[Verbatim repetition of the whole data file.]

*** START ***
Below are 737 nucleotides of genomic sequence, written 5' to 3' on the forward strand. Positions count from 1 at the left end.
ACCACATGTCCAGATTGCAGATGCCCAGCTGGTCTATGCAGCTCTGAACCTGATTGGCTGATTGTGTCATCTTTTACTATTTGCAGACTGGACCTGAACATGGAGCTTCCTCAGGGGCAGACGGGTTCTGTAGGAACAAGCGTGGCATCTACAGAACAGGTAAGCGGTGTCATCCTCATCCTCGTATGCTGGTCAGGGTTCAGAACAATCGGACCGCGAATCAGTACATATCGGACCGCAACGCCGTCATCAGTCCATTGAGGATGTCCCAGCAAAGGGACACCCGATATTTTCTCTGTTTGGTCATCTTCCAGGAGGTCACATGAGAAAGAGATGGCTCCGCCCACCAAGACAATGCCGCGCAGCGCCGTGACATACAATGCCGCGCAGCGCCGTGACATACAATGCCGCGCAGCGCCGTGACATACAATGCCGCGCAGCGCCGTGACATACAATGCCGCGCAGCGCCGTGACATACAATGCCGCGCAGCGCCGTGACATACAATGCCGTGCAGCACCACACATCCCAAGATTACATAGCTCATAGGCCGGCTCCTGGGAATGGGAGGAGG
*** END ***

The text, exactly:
Below are 737 nucleotides of genomic sequence, written 5' to 3' on the forward strand. Positions count from 1 at the left end.
ACCACATGTCCAGATTGCAGATGCCCAGCTGGTCTATGCAGCTCTGAACCTGATTGGCTGATTGTGTCATCTTTTACTATTTGCAGACTGGACCTGAACATGGAGCTTCCTCAGGGGCAGACGGGTTCTGTAGGAACAAGCGTGGCATCTACAGAACAGGTAAGCGGTGTCATCCTCATCCTCGTATGCTGGTCAGGGTTCAGAACAATCGGACCGCGAATCAGTACATATCGGACCGCAACGCCGTCATCAGTCCATTGAGGATGTCCCAGCAAAGGGACACCCGATATTTTCTCTGTTTGGTCATCTTCCAGGAGGTCACATGAGAAAGAGATGGCTCCGCCCACCAAGACAATGCCGCGCAGCGCCGTGACATACAATGCCGCGCAGCGCCGTGACATACAATGCCGCGCAGCGCCGTGACATACAATGCCGCGCAGCGCCGTGACATACAATGCCGCGCAGCGCCGTGACATACAATGCCGCGCAGCGCCGTGACATACAATGCCGTGCAGCACCACACATCCCAAGATTACATAGCTCATAGGCCGGCTCCTGGGAATGGGAGGAGG